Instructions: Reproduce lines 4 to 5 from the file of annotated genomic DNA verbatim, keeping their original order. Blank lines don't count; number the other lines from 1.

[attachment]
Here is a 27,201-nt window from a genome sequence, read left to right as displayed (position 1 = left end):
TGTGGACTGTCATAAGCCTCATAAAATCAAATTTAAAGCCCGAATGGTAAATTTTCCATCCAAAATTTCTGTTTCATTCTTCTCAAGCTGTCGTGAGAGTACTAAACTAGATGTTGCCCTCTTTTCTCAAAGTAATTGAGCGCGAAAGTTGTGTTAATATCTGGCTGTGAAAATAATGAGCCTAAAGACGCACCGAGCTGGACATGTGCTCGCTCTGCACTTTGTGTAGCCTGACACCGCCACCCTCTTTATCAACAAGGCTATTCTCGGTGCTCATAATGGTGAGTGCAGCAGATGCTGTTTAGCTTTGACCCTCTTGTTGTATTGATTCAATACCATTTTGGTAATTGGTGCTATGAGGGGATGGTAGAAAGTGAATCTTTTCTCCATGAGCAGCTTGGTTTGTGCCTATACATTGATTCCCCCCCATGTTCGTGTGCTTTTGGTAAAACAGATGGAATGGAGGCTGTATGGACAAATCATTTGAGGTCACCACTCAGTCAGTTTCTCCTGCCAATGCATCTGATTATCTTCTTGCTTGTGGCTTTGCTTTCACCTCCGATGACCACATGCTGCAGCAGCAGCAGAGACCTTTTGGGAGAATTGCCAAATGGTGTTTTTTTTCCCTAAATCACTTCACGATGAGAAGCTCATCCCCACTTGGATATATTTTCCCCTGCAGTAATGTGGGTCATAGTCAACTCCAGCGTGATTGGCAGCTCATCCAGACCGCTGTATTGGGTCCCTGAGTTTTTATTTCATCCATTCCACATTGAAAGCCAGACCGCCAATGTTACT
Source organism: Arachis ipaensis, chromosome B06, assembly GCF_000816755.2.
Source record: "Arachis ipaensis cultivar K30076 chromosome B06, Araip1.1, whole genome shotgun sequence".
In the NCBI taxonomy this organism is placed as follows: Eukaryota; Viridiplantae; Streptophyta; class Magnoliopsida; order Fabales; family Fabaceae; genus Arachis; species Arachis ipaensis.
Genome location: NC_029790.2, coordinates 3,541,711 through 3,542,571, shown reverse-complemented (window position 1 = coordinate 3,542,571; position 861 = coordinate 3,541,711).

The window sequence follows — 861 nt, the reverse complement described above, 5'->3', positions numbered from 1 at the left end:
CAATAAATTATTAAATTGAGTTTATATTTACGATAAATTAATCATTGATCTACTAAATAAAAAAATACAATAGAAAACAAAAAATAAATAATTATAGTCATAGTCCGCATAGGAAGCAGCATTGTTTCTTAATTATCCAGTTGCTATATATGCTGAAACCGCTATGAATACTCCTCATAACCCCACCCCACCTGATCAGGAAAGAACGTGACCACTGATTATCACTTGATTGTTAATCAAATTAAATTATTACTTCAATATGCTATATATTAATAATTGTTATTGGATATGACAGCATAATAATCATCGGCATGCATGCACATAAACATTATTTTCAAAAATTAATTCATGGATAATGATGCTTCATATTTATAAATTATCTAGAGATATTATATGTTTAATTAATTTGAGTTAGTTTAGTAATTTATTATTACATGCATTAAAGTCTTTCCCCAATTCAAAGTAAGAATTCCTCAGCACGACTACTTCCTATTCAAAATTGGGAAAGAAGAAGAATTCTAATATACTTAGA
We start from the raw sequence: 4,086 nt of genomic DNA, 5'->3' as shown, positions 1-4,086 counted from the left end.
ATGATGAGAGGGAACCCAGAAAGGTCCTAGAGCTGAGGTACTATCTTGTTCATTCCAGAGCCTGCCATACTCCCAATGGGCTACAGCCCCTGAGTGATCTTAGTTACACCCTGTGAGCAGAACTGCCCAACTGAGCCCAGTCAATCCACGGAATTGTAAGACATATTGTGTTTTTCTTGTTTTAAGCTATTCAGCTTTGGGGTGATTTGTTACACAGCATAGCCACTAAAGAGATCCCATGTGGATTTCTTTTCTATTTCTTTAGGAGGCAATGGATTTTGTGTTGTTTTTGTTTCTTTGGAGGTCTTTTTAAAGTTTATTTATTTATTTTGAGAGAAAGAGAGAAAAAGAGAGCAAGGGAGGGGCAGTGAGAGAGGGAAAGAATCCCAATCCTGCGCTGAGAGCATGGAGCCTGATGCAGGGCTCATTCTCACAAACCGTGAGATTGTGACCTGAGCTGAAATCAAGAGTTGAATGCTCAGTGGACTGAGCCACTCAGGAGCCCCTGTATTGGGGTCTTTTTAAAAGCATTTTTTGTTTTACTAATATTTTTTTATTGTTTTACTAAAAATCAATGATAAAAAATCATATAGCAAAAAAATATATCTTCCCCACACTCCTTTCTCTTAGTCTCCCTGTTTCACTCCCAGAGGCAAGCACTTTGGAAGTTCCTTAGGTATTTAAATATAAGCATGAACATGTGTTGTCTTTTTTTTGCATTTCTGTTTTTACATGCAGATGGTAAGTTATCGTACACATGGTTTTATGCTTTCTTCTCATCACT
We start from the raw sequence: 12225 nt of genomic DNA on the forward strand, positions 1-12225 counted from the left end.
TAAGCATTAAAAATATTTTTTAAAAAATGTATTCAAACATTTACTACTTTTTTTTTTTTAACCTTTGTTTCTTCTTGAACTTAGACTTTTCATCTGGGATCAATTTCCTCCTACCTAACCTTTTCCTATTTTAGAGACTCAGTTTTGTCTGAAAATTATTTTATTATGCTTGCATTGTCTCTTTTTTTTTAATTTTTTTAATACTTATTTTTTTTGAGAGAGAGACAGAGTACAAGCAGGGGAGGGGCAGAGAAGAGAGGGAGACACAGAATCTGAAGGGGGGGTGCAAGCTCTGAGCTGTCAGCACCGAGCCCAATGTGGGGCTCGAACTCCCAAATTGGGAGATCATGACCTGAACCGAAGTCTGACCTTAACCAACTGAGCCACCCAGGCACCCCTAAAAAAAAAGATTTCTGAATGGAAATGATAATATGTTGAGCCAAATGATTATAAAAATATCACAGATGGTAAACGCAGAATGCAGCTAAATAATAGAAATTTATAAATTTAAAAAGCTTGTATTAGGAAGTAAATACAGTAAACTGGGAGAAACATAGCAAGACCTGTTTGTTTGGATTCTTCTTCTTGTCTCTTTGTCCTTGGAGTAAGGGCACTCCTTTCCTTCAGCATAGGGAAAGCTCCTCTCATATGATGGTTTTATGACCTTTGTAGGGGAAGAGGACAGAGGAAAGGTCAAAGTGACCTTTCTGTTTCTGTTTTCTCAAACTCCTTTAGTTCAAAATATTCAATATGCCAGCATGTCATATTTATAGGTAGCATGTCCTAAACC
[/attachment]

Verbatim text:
Source record: "Arachis ipaensis cultivar K30076 chromosome B06, Araip1.1, whole genome shotgun sequence".
In the NCBI taxonomy this organism is placed as follows: Eukaryota; Viridiplantae; Streptophyta; class Magnoliopsida; order Fabales; family Fabaceae; genus Arachis; species Arachis ipaensis.